The primary objective of a C4ISR system is to present the overall scenario and picture of the area of interest (such as a battlefield, operation area of ships/forces in sea/land/air or a disaster area, etc.). This allows a clear situational awareness for better decision making by the mission commanders to achieve their missions. A comprehensive and better situational awareness of the battlefield helps the commander
in making of effective and timely decisions which in turn helps in effective control of the situation through an advance planning and efficient utilization of the available resources.
The C4ISR system is a system of systems and it can also be termed as network of networks and works on similar principles as the Internet. Hence it is vulnerable to similar attacks called cyber attacks and warrants appropriate security measures to save it from these attacks or to recover if the attack succeeds. All of the measures put in place to achieve this are called cyber security of C4ISR systems.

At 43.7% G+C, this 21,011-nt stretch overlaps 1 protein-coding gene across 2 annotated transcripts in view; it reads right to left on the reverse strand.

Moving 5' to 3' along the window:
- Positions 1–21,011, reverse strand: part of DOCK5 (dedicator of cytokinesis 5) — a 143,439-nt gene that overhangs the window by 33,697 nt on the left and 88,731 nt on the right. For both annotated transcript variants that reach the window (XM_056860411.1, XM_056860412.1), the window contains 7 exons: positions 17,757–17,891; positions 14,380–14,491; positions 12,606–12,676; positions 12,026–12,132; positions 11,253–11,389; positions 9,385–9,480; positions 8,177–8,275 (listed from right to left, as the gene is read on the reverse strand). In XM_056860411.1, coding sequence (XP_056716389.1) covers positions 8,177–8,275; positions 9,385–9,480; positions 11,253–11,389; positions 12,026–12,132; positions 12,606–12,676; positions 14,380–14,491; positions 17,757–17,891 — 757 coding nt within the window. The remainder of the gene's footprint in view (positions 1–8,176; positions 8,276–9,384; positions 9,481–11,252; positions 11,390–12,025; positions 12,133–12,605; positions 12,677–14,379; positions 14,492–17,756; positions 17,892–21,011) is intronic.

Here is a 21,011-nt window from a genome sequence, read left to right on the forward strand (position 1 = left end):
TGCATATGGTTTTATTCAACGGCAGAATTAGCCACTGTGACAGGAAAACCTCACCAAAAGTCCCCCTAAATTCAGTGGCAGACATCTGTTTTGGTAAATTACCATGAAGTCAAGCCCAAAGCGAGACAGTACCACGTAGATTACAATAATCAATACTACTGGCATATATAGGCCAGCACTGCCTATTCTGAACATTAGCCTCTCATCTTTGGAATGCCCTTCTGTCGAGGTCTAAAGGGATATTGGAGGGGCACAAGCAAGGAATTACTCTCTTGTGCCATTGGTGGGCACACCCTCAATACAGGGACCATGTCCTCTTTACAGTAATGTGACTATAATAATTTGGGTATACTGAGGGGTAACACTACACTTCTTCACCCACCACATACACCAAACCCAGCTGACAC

Enterprise Integration Approach
The US military’s (C4ISR) systems, while the best in the world, are nevertheless operating well below their potential capabilities. Stovepiped systems make it difficult—and sometimes impossible—to collect, analyze, and disseminate critical threat and operations information, or obtain a complete, single view of the battlefield. Too often, commanders must log into multiple systems, each with separate displays, while warfighters in the field struggle to operate a variety of radio systems and communications protocols, write Booz Allen in their whitepaper.